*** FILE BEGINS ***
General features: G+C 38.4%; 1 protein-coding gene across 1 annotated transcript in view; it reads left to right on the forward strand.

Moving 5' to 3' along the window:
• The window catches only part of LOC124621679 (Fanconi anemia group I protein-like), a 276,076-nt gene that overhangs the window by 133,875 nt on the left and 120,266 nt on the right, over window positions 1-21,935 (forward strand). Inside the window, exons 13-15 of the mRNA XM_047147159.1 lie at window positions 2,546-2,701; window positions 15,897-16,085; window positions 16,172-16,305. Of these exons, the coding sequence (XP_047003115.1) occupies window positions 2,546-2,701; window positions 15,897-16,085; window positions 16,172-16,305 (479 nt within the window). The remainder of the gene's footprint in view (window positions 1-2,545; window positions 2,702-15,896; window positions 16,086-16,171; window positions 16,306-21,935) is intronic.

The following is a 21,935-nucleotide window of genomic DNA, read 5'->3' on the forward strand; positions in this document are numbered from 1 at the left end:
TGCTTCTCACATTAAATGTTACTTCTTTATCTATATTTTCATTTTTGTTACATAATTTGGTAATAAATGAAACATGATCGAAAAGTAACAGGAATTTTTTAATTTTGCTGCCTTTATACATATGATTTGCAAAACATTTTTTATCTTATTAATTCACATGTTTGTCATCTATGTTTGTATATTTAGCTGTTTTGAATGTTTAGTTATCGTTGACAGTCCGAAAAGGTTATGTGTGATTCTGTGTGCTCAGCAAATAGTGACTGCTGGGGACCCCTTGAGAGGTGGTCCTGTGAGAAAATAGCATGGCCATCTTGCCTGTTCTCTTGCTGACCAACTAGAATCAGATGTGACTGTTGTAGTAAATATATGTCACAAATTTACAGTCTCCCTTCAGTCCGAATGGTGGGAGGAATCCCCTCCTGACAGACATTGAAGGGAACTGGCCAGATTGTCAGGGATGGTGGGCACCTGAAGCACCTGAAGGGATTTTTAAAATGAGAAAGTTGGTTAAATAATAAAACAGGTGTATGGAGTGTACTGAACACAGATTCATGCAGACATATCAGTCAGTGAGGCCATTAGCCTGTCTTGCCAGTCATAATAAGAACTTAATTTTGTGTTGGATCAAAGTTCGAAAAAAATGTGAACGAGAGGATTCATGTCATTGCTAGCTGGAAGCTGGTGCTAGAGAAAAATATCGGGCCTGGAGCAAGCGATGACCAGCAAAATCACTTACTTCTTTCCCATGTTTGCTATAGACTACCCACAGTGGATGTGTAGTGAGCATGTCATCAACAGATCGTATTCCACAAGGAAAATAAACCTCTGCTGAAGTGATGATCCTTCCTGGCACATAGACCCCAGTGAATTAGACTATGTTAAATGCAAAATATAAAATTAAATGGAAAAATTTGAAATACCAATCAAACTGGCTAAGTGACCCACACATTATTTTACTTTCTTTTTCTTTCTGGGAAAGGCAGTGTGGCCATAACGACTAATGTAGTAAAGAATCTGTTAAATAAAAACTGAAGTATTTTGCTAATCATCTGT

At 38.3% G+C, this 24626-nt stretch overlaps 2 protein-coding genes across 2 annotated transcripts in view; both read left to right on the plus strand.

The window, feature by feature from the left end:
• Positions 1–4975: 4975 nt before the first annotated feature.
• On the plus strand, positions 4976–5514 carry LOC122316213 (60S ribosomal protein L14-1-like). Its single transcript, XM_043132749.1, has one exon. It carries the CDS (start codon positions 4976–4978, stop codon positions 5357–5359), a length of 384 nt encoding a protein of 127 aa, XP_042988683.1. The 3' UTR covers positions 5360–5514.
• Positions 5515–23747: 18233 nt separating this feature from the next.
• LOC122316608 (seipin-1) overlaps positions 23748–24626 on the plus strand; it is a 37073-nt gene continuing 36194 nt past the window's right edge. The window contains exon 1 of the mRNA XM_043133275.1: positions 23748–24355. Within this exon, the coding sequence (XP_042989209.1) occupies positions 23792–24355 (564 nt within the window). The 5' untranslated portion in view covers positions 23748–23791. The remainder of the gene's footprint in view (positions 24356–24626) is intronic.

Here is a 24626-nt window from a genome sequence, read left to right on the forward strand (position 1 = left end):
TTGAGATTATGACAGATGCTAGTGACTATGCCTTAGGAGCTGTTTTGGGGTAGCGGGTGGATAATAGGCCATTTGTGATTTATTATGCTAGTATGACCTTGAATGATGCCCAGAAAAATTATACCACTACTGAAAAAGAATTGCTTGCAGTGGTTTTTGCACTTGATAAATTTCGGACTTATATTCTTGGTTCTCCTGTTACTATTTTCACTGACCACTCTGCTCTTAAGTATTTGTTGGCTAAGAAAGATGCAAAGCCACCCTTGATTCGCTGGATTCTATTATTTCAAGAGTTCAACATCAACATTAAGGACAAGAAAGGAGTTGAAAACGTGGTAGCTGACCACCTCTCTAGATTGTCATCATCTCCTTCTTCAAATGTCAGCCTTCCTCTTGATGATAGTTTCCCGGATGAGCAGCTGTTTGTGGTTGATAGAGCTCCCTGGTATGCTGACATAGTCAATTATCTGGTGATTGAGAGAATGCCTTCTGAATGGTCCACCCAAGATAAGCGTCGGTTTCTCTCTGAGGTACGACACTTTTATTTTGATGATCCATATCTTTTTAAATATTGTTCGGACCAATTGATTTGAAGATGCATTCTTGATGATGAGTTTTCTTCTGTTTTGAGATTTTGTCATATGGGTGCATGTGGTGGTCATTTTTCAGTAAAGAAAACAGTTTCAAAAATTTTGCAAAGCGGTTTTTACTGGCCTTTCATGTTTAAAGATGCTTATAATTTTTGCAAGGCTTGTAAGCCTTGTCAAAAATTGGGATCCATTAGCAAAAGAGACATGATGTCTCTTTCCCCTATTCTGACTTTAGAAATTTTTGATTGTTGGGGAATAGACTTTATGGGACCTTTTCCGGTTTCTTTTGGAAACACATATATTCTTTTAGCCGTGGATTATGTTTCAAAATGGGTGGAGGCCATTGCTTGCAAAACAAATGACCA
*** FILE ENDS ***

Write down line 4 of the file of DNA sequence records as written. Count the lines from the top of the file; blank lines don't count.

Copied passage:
The following is a 21,935-nucleotide window of genomic DNA, read 5'->3' on the forward strand; positions in this document are numbered from 1 at the left end: